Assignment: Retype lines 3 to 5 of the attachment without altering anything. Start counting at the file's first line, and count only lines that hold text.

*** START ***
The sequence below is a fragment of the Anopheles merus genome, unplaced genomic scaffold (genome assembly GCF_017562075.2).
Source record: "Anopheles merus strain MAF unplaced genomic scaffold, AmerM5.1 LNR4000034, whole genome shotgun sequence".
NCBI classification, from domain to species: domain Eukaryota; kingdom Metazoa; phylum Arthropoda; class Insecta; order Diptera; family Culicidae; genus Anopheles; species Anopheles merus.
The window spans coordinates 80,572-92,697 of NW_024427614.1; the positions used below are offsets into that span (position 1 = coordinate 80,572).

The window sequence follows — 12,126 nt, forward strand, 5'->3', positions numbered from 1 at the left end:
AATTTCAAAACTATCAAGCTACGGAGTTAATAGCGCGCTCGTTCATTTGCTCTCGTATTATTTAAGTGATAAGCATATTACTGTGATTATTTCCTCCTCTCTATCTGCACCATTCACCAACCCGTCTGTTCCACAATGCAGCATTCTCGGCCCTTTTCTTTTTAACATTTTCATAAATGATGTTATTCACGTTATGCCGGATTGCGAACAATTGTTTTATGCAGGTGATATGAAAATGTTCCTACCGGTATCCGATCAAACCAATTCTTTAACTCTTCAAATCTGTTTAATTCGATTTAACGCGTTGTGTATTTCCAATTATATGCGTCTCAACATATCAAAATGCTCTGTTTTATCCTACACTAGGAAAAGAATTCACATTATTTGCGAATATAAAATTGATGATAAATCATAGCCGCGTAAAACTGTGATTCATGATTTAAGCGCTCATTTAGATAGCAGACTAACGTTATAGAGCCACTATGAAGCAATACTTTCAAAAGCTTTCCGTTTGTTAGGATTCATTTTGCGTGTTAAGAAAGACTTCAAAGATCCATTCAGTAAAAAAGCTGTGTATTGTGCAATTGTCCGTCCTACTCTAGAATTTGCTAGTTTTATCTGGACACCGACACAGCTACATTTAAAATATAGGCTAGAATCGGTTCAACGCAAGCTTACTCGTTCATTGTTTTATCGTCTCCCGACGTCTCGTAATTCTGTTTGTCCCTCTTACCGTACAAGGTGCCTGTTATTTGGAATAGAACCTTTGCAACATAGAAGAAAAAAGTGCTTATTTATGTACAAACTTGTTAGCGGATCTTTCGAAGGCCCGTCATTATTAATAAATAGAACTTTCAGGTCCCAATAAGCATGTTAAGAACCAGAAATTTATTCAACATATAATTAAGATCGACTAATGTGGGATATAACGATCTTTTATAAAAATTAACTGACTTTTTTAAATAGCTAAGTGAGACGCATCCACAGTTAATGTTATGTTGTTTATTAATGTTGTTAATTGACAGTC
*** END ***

NCBI classification, from domain to species: domain Eukaryota; kingdom Metazoa; phylum Arthropoda; class Insecta; order Diptera; family Culicidae; genus Anopheles; species Anopheles merus.
The window spans coordinates 80,572-92,697 of NW_024427614.1; the positions used below are offsets into that span (position 1 = coordinate 80,572).

The window sequence follows — 12,126 nt, forward strand, 5'->3', positions numbered from 1 at the left end: